Chapter Two
Bottom Feeders

Cornell, a Mississippi channel catfish with extra thick barbels and a perpetual scowl, swaggered down the church aisle to his customary pew. He sat in the middle section to the right, the preacher’s left, just in front of the Alabama mud hens who loved to cluck and gossip about trivialities.

Cornell was often seen swiveling about in his seat to hear the latest news. The talk today was about Mrs. Jessep’s daughter, Silvia, who was running with a hulky fellow who had chains dangling from his belt and silver earrings in his lobes. Silvia, the deacon’s daughter and a vivacious feline with silver tipped paws, was a bit rebellious.

Cornell gobbled up the news, his back fin wriggling with nefarious delight. He knew better. He had heard several informative sermons on the illicit dangers of perpetual bottom feeding, but none of it stuck. Gossip, innuendo, rumors, and whisperings, which resided in the muck of the social graces, had a grip on his senses. He either couldn’t or wouldn’t forswear these vices.

Bottom1Many times Reverend Smathers, the preacher, would look right at Cornell during the sermon, pointing a stiff and censorial wing in his general direction saying, ” . . . and furthermore, it’s just plain wrong. Anybody who loves to muzzle up to the muck in the river bottom, if you know what I mean, is a pretty sorry church person, I’ll say that. Whoooee, yes sir, I’ll say that right here in front of God Himself.”

Preacher Smathers was a serious heavy-lidded white-faced owl who didn’t take well to insubordination, snoring in church or bottom feeding. He didn’t mind preaching about it either.

The mud hens usually took it pretty hard. Parishioners nearby could hear them clucking softly during these sermonic tirades. But Cornell paid little attention to this. He just scribbled on the bulletins, drawing stick figures of cats on fence railings and dogs howling against large moons. Once the service ended, he was quick to swivel around and continue any conversation interrupted by the call to worship.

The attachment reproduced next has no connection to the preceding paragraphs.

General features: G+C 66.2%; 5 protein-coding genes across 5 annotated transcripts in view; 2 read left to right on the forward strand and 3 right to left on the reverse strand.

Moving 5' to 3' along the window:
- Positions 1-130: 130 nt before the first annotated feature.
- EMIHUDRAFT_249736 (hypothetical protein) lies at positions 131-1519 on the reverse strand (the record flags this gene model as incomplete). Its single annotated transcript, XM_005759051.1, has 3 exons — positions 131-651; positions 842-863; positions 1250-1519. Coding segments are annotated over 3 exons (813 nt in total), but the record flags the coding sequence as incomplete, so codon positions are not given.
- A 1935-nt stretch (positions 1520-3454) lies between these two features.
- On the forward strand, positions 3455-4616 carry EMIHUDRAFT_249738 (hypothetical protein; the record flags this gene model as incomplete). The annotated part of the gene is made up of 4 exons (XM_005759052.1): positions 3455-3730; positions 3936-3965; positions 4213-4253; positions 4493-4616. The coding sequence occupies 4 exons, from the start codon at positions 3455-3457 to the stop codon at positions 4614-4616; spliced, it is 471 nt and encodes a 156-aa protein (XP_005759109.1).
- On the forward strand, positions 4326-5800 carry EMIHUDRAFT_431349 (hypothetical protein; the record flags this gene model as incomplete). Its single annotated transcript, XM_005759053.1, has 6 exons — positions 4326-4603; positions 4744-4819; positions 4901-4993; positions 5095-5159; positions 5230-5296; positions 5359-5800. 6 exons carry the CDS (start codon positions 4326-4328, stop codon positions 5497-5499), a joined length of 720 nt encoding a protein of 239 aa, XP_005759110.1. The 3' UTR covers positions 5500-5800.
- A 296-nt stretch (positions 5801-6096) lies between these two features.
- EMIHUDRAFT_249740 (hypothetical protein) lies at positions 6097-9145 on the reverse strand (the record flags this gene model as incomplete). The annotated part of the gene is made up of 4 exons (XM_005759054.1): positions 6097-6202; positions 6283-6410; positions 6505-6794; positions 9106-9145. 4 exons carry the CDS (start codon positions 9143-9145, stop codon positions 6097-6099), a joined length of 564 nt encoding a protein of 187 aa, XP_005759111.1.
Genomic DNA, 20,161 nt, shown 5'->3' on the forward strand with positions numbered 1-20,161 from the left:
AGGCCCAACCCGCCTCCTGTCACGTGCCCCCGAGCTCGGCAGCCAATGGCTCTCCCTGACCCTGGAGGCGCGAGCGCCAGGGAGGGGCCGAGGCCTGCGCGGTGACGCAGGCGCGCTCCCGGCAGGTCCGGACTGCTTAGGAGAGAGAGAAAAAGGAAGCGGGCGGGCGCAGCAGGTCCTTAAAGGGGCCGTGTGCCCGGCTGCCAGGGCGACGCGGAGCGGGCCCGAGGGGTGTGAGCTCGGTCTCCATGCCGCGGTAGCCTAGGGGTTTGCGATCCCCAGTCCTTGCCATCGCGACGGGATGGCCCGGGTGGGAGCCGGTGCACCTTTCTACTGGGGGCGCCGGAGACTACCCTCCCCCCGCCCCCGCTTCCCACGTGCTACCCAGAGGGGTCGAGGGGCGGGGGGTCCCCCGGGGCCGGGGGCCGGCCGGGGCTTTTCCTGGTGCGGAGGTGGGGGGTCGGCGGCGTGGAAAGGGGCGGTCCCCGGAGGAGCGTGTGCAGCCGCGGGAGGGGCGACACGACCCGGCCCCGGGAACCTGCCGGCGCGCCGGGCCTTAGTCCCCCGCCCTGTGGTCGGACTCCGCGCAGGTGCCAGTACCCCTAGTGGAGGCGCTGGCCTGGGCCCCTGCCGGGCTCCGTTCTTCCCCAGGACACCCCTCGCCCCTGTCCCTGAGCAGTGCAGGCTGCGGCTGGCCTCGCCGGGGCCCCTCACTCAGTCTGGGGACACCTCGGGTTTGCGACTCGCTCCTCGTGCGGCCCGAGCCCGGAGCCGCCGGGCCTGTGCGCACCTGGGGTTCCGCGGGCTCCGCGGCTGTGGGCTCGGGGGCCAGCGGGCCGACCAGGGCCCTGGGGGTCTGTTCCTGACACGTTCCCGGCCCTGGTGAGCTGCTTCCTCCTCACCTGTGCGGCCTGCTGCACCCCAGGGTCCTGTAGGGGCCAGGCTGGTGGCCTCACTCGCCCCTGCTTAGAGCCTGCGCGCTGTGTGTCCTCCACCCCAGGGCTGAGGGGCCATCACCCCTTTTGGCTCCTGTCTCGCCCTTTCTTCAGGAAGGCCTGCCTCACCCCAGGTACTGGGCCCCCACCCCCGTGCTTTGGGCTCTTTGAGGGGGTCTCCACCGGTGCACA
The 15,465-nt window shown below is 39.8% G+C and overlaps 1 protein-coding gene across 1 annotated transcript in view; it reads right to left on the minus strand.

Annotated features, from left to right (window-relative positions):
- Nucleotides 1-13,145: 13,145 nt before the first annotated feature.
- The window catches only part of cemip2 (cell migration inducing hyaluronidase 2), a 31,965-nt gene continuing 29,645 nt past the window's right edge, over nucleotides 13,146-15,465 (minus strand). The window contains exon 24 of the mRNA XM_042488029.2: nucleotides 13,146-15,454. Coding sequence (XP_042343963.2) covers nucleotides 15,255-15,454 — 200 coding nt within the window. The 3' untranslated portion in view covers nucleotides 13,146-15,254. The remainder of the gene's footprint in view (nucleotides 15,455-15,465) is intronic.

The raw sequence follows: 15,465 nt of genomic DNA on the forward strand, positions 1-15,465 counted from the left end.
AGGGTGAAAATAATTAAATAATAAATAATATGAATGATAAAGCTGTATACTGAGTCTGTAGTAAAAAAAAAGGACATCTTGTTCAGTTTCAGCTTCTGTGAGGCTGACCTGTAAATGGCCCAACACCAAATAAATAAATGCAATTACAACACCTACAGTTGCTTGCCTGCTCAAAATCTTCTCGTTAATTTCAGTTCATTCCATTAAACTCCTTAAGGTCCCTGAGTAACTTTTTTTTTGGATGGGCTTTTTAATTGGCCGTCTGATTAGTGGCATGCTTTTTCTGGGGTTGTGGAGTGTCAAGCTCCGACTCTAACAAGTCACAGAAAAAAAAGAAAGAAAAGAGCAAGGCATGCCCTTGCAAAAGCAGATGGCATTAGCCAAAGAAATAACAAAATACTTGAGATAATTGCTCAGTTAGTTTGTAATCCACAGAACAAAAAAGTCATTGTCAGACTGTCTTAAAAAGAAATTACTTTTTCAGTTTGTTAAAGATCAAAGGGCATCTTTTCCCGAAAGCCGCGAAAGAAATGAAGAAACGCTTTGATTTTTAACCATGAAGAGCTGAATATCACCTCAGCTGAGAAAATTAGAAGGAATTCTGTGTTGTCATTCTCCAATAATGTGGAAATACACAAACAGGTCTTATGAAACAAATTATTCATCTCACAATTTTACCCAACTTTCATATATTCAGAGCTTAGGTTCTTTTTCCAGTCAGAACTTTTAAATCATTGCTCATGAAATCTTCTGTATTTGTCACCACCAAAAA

I can’t recall exactly when the change in Cornell started. I think though it happened the day his sister, Malinda, a slender catfish with white lips and alluring eyes got pregnant. This event, of course, caused great consternation in Cornell’s family.

The tides rose and fell around Malinda. She was the star of the household, and her parents had high hopes for their talented daughter swimming the full length of the Mississippi and earning an athletic scholarship to college. The local media had already interviewed her twice. She had even appeared once on the six o’clock news.

Then came the unexpected pregnancy. (Malinda wasn’t married). Now her future was suddenly in question, and her story appeared in several catfish tabloids. It was starting to get nasty.

Cornell heard the mud hens whispering about her in church one Sunday morning. He had just slipped into his pew and there it was. He didn’t turn around, but he could make out the coded language.

” . . . and she heard it from Jake who swore on his mother’s picture that it was true,” said one hen covering her mouth with a wing.

“You can’t believe Jake,” said another hen. “He’ll say anything to get attention.”

“No. This time, he wasn’t joking. He saw Malinda picking out maternity clothes at Jibes Pet Store downtown.”

“Really?” said three hens together bending in toward one another in a mud hen half circle.

“Yep. I swear it.”

Cornell couldn’t stand it. He was getting mad. His back fin stood straight up trembling and fluttering with agitation. He turned around and told them all just before “Holy, Holy, Holy” was set to begin, that they shouldn’t talk about other people like tBottom2hat. “That’s wrong, you know. People have feelings. And besides, this is a place of worship, not idle talk.” His whiskers pointed like tiny daggers at the hens who pulled back with fright pressing into the back of the pews.

Cornel sat rigidly through the entire sermon, his lips shut tight. He scowled so hard he could barely unlock his jaw after the last prayer and the people rose to leave. I’m not sure what Cornell was thinking during that sermon but this one thing I know: Cornell never gossiped again. In fact, he has since become a model catfish serving on the deacon board and helping out in the seven-year-old classes during Sunday school.

And by the way, his sister, Malinda, had her baby and still swam the river. She will be attending, on full scholarship, Catfish State in the fall.